Film At The Linda

WAMC has, since the opening of The Linda, hosted a variety of film presentations with an overall focus on socially relevant cinema. While our Documentary Film Program maintains this basic format, we continue to present films and film events of all genres.

WAMC is committed to solidifying The Linda’s place as one of the region's resident film exhibitors by presenting film that reflects the station's commitment to social discourse and community support. We hope that you will find this website a useful tool with information on upcoming film events at the Linda, calendar postings for regional film events beyond the Linda, past broadcasts on WAMC Northeast Public Radio on film related topics and links to film resources and organizations to help you connect with the film community as a whole.

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Upcoming Films


Thursday 4/17 - Film 7:00 PM - $8.00

Food For Thought is a monthly evening of food, film and discussion with a focus on films of social, political, environmental and community interest. Held on the third Thursday of each month, the night will feature food samples by Honest Weight Food Co-op, a feature film screening, and an open panel discussion.

This Months Film:TINY

After a decade of travel, Christopher Smith approaches his 30th birthday and decides it's time to plant some roots. He impulsively buys a 5-acre plot of land in hopes of fulfilling a lifelong dream of building a home in the mountains of Colorado. With the support of his girlfriend, Merete, he sets out to build a Tiny House from scratch despite having no construction experience.

From 1970 to 2010, the average size of a new house in America has almost doubled. Yet in recent years, many are redefining their American Dream to focus on flexibility, financial freedom, and quality of life over quantity of space. These self-proclaimed "Tiny Housers" live in homes smaller than the average parking space, often built on wheels to bypass building codes and zoning laws. TINY takes us inside six of these homes stripped to their essentials, exploring the owners' stories and the design innovations that make them work.

When Christopher decides to build his own Tiny House, he dives into the tension between settling down and staying adrift, between preserving a parcel of land that he loves and developing it. Merete begins to ask her own questions about settling down, and both walk away with unexpected lessons about the meaning of home, the importance of place, and the personal impact of sticking with a project that became bigger than they'd ever imagined.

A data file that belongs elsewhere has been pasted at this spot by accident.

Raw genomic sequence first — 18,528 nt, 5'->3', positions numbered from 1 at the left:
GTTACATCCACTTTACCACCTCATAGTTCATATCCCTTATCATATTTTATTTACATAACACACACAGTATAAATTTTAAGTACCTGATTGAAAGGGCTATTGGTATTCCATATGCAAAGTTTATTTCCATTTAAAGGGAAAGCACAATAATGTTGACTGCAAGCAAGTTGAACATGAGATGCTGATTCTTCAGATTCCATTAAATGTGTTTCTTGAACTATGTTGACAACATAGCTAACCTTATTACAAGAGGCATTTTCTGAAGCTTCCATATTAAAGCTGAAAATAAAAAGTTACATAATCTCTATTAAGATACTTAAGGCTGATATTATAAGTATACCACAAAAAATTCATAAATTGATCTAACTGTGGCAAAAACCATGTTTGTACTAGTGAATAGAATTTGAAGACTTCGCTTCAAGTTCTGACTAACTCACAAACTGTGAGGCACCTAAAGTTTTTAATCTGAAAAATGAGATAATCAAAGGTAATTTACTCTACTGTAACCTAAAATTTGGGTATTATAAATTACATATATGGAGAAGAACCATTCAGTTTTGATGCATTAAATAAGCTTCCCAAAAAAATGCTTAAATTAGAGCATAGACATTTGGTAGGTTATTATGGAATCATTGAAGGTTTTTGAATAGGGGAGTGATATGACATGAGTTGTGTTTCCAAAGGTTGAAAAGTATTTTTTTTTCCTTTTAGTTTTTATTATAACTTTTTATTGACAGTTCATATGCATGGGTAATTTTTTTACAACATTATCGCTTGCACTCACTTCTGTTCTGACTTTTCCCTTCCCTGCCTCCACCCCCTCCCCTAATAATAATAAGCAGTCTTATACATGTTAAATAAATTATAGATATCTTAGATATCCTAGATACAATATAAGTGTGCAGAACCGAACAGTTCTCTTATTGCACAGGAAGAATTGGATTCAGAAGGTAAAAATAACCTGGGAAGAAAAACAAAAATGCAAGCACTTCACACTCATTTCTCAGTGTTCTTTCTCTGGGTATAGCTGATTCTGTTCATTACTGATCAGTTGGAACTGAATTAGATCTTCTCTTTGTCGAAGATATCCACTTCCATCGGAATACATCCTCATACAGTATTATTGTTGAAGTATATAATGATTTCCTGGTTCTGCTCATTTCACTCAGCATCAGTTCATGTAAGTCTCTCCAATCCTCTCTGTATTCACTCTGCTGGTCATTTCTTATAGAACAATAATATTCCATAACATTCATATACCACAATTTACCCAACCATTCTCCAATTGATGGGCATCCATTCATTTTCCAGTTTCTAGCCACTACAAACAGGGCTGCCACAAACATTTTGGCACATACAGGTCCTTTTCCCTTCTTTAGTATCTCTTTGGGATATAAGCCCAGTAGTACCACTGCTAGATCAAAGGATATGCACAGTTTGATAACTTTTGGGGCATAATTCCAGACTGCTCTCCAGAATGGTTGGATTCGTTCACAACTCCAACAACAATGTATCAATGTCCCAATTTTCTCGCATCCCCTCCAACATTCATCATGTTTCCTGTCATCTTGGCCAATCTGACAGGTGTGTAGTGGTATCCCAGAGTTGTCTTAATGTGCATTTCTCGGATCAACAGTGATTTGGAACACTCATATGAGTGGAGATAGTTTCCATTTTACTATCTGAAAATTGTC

TINY is a coming-of-age story for a generation that is more connected, yet less tied-down than ever, and for a society redefining its priorities in the face of a changing financial and environmental climate. More than anything, TINY invites its viewers to dream big and imagine living small.

This evenings musical performer


Jack Empie began playing guitar spontaneously on a Christmas Day when he discovered a guitar (intended for his younger brother) under the tree. Jack went on to study music at Berkley College and Towson University. His diverse range makes it difficult to place his music in a particular genre but his personal voice is discernible to even an unsophisticated listener. Jack has worked as a professional musician in bands and as a solo performer since he was a teenager. His passion for music is infectious because of his joy in sharing and relating it others. He is presently working to release a new CD and continues to perform at various local venues.

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2014 Knickerbocker Film Festival

Tuesday 4/22 - Film 6:30 PM - $10.00

Albany's only citywide film festival. Celebrating five years of bringing a Capital City to Life through Film. Presenting selected films from across the capitol region and the world, along with a question and answer panel from filmmakers present.

Festival screenings are taking place on Monday, April 21st (7 p.m.) and Thursday, April 24th (6:30 p.m.) at the Madison, Tuesday, April 22nd (6:30 p.m.) for WAMC's The Linda, and Wednesday, April 23rd (6:30 p.m.) at Spectrum 8 Theaters.

The Knickerbocker Film Festival (KFF) was concieved by Joseph A. Alindato in early 2009. Having access to the Madison Theater and a launchpad of LarkFEST 2009, Alindato along with Joseph M. Bonilla Jr. and Richard A. Fazio, led the charge of bringing a film festival to the Pine Hills neighborhood of Albany.

The first festival ran from February 26th through March 4, 2010 - screening seven films selected out of over thirty-five submitted from mainly the Capital Region, but from also as far as North Carolina. At the end of the week-long festival, the Knickerbocker Film Awards + Party (featuring the acclaimed MIRK) descended upon Elda's on Lark.

It only made sense to continue the festival - but to bring a larger scope of "bringing the Capital City to life." In 2011, the festival grew to two venues: the venerable Spectrum 8 theaters and the Madison Theater - with the awards show taking place at Pearl Street Pub.

2013 brought back the Spectrum 8, a encore presentation at The Linda, and an awards show at DeJohn's on Lark that tied in the Knickerbocker Ledger's first ever Capital Region '30 Under 30'.

Now in it's fifth year, the Knickerbocker Film Festival continues its tradition of being a citywide film festival in the heart of New York State's Capital City.